Although Community trademarks cover all EU member states and the relevant public consists in the present case of professionals and average European consumers, Spanish ladies were the deciding factor in the OHIM opposition case at issue between a Canadian trademark applicant and a German Opponent.

Por que? Because it is supposed to be common knowledge that the average Spanish public is not familiar with the English language. It follows that if, on the part of the relevant Spanish-speaking public, there existed a likelihood of confusion between the marks at issue, the assessment of such a likelihood of confusion could, for reasons of procedural economy, be restricted to that particular part of the relevant public.

The case

In 2010 Community trademark registration was sought for the word sign FEMIVIA for goods in class 5; “preparations for the prevention and treatment of medical conditions related to the menopause”. Against this application an opposition was filed, which was, among others, based on Community word mark for FEMIBION.

In first instance the Opposition Division rejected the opposition in its entirety. The similarity of the signs FEMIVIA and FEMIBION is primarily based on the prefix ‘femi’, which has a weak distinctive character for the goods at issue.

Appeal was filed and the Fourth Board of Appeal of OHIM upheld the appeal, annulled the decision of the Opposition Division and rejected the Community trade mark application. According to the Fourth Board of Appeal, there was a likelihood of confusion between the marks on the part of the relevant Spanish-speaking public because of the identity of the goods, the average visual similarity and high degree of phonetic similarity of the signs (in Spanish the letter ‘v’ is pronounced like a ‘b’). Regarding the prefix ‘fem’ it was found not to be descriptive for the goods in question.

The applicant disputes the findings of the Board of Appeal. According to the applicant the prefix ‘femi’ is descriptive for goods in Class 5. Therefore the comparison of the signs ought to be made on the basis of the distinctive and dominant components, namely ‘bion’ and ‘via’.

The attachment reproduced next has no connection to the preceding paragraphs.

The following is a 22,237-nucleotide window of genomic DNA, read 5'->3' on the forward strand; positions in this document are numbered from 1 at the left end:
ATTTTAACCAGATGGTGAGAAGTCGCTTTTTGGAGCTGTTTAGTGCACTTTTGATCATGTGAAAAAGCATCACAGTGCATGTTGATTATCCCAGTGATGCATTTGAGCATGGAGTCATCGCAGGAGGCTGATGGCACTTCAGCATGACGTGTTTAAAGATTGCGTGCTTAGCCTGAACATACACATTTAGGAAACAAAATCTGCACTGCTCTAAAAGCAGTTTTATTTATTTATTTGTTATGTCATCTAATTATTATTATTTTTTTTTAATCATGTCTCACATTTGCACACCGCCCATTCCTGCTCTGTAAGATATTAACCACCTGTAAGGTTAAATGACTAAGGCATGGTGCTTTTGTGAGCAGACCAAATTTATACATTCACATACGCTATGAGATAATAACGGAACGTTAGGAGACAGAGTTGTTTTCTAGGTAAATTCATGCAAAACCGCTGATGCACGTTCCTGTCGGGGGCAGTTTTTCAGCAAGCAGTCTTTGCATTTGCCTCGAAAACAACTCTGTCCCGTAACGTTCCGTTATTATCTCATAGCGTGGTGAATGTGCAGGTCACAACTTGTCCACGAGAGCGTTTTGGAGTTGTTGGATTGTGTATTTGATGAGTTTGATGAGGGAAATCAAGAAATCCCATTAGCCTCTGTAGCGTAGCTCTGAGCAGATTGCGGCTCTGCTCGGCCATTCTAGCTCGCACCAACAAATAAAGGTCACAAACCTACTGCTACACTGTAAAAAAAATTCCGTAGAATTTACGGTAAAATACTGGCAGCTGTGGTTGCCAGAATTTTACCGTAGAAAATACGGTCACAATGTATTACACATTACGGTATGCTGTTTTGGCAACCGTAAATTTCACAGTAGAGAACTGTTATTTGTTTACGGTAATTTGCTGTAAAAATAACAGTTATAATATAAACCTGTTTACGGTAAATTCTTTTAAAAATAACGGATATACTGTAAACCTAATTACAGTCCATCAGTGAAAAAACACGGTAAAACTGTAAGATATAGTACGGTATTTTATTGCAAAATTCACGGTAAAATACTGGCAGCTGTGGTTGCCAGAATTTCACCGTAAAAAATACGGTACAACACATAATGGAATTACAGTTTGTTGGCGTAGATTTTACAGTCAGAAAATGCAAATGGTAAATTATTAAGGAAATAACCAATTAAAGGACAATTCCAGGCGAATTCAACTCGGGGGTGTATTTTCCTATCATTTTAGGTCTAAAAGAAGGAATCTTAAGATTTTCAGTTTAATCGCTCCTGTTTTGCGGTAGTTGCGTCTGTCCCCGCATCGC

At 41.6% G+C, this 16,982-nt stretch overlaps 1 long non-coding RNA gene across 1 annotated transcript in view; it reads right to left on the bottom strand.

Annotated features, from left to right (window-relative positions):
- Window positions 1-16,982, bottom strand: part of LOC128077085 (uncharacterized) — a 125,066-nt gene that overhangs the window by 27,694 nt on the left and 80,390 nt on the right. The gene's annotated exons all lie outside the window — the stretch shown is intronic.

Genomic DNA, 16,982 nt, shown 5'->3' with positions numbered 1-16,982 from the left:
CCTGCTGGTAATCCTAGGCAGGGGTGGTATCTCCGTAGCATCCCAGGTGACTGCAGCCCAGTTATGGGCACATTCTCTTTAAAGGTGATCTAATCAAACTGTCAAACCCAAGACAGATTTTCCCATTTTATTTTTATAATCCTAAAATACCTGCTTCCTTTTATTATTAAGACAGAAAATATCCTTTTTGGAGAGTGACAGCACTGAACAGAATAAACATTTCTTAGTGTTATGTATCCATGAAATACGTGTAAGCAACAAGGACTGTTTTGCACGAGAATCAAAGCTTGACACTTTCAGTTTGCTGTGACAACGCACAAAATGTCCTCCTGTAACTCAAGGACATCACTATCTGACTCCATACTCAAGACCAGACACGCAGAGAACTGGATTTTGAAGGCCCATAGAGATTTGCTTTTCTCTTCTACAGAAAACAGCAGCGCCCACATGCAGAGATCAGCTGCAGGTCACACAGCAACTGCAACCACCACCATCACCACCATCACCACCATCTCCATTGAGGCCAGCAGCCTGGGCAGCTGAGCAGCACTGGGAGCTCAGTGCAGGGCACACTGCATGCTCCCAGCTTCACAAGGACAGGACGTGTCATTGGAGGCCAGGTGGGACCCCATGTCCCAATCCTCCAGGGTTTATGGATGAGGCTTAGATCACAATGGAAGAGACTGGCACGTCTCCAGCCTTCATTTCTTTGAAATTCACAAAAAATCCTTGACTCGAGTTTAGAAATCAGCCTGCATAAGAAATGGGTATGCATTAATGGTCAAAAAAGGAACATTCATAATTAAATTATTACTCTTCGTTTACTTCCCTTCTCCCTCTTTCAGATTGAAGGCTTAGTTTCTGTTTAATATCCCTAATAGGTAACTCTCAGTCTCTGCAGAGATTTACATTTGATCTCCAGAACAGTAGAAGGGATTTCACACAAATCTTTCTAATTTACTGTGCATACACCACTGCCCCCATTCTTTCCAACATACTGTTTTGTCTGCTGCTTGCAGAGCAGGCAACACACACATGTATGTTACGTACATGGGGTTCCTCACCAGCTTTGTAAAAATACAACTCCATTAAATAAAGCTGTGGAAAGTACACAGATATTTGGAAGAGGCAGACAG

The Board of Appeal considers otherwise and founds that the prefix ‘fem’ would not be perceived as being descriptive for the goods covered by the mark applied for. Even though these goods are intended for the prevention and treatment of medical conditions related to the menopause, by which only women are affected. In this respect it is even regarded that the Spanish word ‘femenino’ means ‘feminine’.

Nevertheless, it was found by the Board of Appeal that the inherent distinctive character of the mark FEMIBION was normal with regard to the goods in Class 5. Thus, for the Spanish speaking public the signs at issue have an average degree of visual similarity, a high degree of phonetic similarity and a certain degree of conceptual similarity. Therefore the Appeal was upheld and Community trademark application FEMIVIA was rejected.


Why OHIM has a partiality to the Spanish public, we can only guess. What we do know, however, is that the influence of the Spanish public, or EU public which is not familiar with the English language, must not be underestimated in OHIM opposition cases. This case also shows that what a Spanish girl wants, is obviously of importance.

Nevertheless, it should be kept in mind that what seems to be descriptive or at least less distinctive for one part of the EU public, could be seen as a mark with a normal scope of protection by the other part of the public.